I’m excited to see where this all ends up. My guess is that I’ll figure out how to be un-tethered from any one OS (mobile or otherwise) and move between iOS and Android/Samsung frequently as they continue to one-up each other.

  • Joe Koufman

    I also noticed you coveting ( the the Google Pixel Chromebook… hmmm the times they are a changing…

  • Jeff Hilimire

    The interesting thing will be to see if YOU learn anything from this, since you’re a bigger Google Fanboy than I am an Apple Fanboy. Perhaps when I do my one month with the S4, you should do a month with my iPhone 5…

  • Raghu Kakarala

    gauntlet thrown down joe – you have been on Android since the G1 back in the day. Amazon Music and Video working on an iPhone will let you an iOS device without losing too much.

  • gerdez

    You became a fanboy because of the Apple hype back then, now the hype is Android so you jump ship. It’s so clear. Apple had great products before the iPhone, you know…

  • Jeff Hilimire

    You make a good point. I was a Microsoft user for about 10 years, then an Apple user for 6 years now. I jump ship to wherever the hype is constantly. If I see a good commercial, I just go get that product. Oh, except I don’t and never have.

    And pretty much the rest of the world (and Apple’s market value) will tell you that they made themselves into a different company when they created the iPhone and have never looked back, so no, they didn’t always have competitive products in the market the way they do today.

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  • Drew Hawkins

    How does the battery life compare on the Galaxy vs the iPhone? Any drastic differences? I remember battery life being my biggest issue when I was using Android.

  • Jeff Hilimire

    Funny you should ask about that, I have the Nexus 4 (not the Galaxy) but I’ve noticed the battery life isn’t as good as the iPhone 5. I can’t tell if the battery just isn’t as good or if its because there are so many cool things that the phone can do that are taxing it. My gut says its the latter, but I definitely have to recharge it far more often. Seems like it gets 5-6 hours.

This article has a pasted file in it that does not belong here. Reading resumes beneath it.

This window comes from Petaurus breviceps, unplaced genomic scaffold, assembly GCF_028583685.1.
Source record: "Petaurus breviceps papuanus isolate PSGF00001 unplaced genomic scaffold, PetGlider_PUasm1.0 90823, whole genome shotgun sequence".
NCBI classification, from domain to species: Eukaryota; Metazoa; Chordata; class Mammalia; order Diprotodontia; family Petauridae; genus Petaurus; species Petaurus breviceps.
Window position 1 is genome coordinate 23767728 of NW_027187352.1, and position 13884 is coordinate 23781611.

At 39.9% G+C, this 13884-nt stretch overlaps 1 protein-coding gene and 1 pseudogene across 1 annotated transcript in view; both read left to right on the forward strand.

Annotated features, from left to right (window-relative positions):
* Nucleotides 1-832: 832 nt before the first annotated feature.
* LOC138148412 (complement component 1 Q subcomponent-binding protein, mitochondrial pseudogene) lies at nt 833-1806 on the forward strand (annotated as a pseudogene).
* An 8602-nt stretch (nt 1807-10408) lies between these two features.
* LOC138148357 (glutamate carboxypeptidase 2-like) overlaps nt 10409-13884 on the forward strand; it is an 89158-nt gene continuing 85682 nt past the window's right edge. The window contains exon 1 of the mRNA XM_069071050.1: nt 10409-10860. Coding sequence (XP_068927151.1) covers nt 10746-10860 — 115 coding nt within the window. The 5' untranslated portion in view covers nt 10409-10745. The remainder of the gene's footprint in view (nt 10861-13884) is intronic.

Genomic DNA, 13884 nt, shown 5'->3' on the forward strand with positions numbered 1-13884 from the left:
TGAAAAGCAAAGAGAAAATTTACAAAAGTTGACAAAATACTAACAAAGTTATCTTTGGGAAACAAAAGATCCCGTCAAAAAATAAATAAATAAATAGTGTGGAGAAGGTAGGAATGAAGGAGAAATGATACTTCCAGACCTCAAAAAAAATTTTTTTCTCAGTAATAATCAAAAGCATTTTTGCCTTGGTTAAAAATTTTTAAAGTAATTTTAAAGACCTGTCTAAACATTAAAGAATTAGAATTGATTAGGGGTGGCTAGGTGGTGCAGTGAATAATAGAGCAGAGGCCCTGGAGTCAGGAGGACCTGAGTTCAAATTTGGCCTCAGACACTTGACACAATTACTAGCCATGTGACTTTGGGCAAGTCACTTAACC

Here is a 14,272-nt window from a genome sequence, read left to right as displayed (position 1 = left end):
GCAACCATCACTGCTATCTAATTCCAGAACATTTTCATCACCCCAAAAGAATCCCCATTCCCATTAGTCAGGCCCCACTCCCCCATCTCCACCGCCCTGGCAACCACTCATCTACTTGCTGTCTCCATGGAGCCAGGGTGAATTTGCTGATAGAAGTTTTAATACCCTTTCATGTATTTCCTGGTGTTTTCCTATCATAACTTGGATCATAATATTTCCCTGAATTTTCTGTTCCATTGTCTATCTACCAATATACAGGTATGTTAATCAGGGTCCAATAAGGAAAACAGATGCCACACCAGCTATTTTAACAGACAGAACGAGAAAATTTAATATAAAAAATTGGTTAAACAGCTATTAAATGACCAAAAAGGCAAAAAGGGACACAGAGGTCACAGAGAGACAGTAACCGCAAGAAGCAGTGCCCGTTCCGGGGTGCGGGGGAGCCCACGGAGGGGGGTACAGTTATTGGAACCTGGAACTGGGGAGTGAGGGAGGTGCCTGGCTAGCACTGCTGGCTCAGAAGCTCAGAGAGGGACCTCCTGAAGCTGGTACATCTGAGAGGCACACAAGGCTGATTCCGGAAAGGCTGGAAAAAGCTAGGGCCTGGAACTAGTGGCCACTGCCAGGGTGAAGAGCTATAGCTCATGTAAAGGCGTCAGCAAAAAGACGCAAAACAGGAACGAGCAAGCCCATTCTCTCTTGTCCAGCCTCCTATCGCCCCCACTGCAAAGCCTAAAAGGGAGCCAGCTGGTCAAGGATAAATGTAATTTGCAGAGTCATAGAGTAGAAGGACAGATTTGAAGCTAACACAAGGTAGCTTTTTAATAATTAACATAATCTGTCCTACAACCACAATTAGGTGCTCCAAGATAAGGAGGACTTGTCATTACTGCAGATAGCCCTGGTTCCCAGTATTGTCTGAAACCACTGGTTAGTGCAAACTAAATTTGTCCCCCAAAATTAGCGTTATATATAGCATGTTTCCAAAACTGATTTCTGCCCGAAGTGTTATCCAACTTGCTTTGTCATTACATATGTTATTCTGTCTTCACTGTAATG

• Joe Koufman


  • Joe Koufman
  • Jay Jhun

    Kudos for taking a look at the other side of the mobile world. The battery life on my One X doesn’t last as long as my iPhone 4 but I can only name 1 time in the last year where I was ‘stranded’ without power.

    I’m now tinkering with the thought of trying out a Windows phone (Mike seems to love his) b/c I think pretty soon they will have all the core apps that I like using, too).

    The Nexus 4 you’re using is pure Android whereas Samsung and HTC have their own UI layer that sits on top of Android. But, trust me, once you’ve used a screen larger that 4.7″, you’ll NEVER want to go back to iPhone’s small screen.

  • Jeff Hilimire

    You’re 100% correct about the screen size. I used my wife’s iphone a little this weekend and couldn’t believe how small it is. That was the main reason I wanted to try the Nexus 4.

    The battery life is definitely worse than the iPhone 5, however, I’m guessing that’s because with Android you can do more and have more running in the background, so it may not be a hardware thing but more a software issue. I’m really looking forward to trying the S4 when it comes out.

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  • stephenfleming

    I think you big-phone people are nuts. Your privilege, of course. That’s what makes markets. But it looks like you’re holding an iPad mini to your head. Better for me: iPhone 4S as phone/camera/constant companion, and an iPad mini for when I need the additional screen size.

  • Jeff Hilimire

    Technically I’m not a big phone person either… yet. The Nexus 4 is only slightly larger than the iPhone. And I agree with you that holding a huge phone to your head seems crazy. But I realized that of the time I use my phone, maybe 10% is holding it to my face. If I’m on the phone its usually blue tooth in the car or a blue tooth headset. Anything that involves typing, reading or watching content has so far been better on the larger device.